What do you want from speakers designed for gaming? I’d want impact. And that’s what these speakers deliver. Look, even with them located in my hifi speaker location, they were quite capable of producing sound in the mid-90 decibels cleanly, without marked distortion, at my listening position around 2.5 metres away. In case you’re wondering, that’s quite loud.
On my desk they aren’t 2.5 metres away. They’re 0.8 metres from my head when they’re sitting either side of my 32-inch main monitor. I had them peaking at 100 decibels, cleanly, in that position. In case you’re wondering, that’s very loud. I wouldn’t recommend running the speakers at that level for too long. Oh, they can take it. But it’d be very bad for your hearing.
Are they super smooth high-fidelity loud speakers? Well, initially I was rather underwhelmed with this system when it came to music. They went loud and clean and clearly offered a broad frequency range. But they were a bit lumpy, bass-heavy and lacked detail, particularly in the upper midrange.
But it turned out that I could easily make them sound much, much better. The default audio setting was to have “THX” mode switched on. The people at “THX” have very particular tastes when it comes to sound and picture quality. A few years ago, Panasonic had a number of high end TVs with a “THX” picture mode. I always thought they had a weird colour caste and were quite unrealistic.
Anyway, for music listening with the Razer Nommo Pro it’s best to use the app to switch to a different audio mode. I’d recommend clicking on the graphic equaliser button, and then within that clicking on the “Custom” button. That zeros out all the EQ sliders. Then drag down the “Bass Boost” slider to something you find satisfying.
Those changes provide a fairly accurate sound with music and is far better than the THX setting. Use that for games if you like. With games it delivers brilliant impact. For music, go with the even EQ. Or at least start from there and do some tweaking.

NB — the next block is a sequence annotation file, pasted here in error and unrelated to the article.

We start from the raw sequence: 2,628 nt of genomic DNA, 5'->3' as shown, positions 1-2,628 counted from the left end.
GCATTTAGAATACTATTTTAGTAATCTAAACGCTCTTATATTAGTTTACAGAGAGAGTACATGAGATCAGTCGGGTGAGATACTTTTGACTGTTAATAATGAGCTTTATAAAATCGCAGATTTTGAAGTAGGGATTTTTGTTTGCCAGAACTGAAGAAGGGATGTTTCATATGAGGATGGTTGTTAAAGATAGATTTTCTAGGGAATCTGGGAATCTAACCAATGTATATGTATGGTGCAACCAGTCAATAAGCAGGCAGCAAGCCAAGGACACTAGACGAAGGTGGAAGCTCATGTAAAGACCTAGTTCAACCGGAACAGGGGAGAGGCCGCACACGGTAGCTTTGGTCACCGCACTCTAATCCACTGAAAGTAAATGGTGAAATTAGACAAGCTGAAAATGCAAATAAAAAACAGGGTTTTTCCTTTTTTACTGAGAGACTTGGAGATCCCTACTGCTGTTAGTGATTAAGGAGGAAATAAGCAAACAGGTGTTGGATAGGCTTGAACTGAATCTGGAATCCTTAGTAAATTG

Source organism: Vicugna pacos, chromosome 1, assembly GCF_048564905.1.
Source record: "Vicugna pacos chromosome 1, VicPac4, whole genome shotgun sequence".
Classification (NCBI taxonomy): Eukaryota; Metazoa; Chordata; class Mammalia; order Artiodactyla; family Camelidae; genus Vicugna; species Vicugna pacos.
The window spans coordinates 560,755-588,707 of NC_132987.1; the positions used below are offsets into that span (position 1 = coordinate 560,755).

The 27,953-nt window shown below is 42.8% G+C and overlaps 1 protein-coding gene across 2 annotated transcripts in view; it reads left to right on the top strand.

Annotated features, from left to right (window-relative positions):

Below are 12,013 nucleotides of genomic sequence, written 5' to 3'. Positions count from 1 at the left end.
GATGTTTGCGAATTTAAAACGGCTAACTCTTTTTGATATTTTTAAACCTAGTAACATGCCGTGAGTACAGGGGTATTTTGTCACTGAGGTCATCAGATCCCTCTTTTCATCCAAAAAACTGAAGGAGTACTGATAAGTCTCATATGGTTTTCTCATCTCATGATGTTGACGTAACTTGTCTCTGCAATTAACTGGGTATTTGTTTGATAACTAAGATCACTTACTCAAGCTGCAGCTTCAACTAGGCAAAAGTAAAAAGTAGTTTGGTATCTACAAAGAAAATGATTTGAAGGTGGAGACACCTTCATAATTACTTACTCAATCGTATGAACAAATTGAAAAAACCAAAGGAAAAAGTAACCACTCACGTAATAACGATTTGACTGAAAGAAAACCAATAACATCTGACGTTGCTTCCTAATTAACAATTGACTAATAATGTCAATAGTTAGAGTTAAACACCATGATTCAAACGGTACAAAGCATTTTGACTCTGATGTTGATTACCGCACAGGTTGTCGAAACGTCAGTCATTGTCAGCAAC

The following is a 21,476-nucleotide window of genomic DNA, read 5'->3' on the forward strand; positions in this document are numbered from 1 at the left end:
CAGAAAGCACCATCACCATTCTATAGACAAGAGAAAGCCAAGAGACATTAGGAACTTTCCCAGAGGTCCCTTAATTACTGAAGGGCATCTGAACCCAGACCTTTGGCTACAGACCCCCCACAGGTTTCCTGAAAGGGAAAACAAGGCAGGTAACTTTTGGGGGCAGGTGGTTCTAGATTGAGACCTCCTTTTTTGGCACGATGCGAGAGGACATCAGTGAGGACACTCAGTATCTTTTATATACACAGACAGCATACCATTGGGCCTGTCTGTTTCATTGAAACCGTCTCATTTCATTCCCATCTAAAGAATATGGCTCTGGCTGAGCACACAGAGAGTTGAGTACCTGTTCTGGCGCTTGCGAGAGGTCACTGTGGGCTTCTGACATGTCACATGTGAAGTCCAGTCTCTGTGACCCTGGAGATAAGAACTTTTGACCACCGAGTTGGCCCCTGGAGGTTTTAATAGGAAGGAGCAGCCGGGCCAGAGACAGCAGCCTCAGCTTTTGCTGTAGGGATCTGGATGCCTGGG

Finally, there’s a 3.5mm headphone output on the puck. This was fairly low in output, so to use it you’ll need quite sensitive earphones or headphones. To have satisfying music levels with the Blue Ella headphones, the volume control on the puck needed to be turned up to the maximum level.
The one real question I had regarding the performance of the Razer Nommo Pro speakers concerned bass. Namely, how deep does it go? Razer says 35 hertz but doesn’t specify the level. That’s a common dodge to make things look better than they are.
But it certainly sounded like it handled 35 hertz. So, I measured the output first near the bottom of the subwoofer, where the sound emerges from the front of the driver, and then from the top of the bass reflex port. In a well-designed system, that goes deeper than the bass from the front of the driver.
The output from the driver was from around 50 hertz to 120 hertz within a plus or minus 3 decibel band (ignoring a couple of sharp spikes). At the port, the output was from 28 to 70 hertz, plus or minus 3dB. If anything, Razer has been modest.
The most accurate bass balance was with the “Bass Boost” control in the app set to about 30 or 40 on the scale of 100, rather than the default of 50. I suspect that most will be very happy with the 50 setting, though. It does deliver considerable heft to the performance.
When I measured the output on the tweeter axis at a distance of one metre, there were a series of peaks and troughs in the high frequencies above about 5kHz. That suggests to me that when Razer says that the 75mm driver is “full range”, they mean it. That is, unlike most high-fidelity loudspeakers, it seems that no low pass filter has been applied to that driver, so both the tweeter and the midrange are producing the treble. That leads to interference, sometimes adding, sometimes subtracting, to the overall output. The amounts differ according to frequency, distance from the speaker and vertical angle.
Of course, the Razer Nommo Pro acts as a USB Audio device when plugged into a computer. So, will it do high definition audio? No. It works only at 16 bits and 48kHz sampling. Which means that both CD-standard audio (16 bits, 44.1kHz) and high-resolution audio will be resampled by the computer to be fed to this speaker system. I can’t say that sound suffered for this.
The Bluetooth connection did not support any of the higher quality codecs such as aptX or AAC, so SBC it was.
The Razer Nommo Pro speaker system is designed for gamers, and it will positively thrill gamers. It has impact, power and a wide range. Change the settings, and it’s pretty good for music too. It can even perform duty as a home audio speaker system.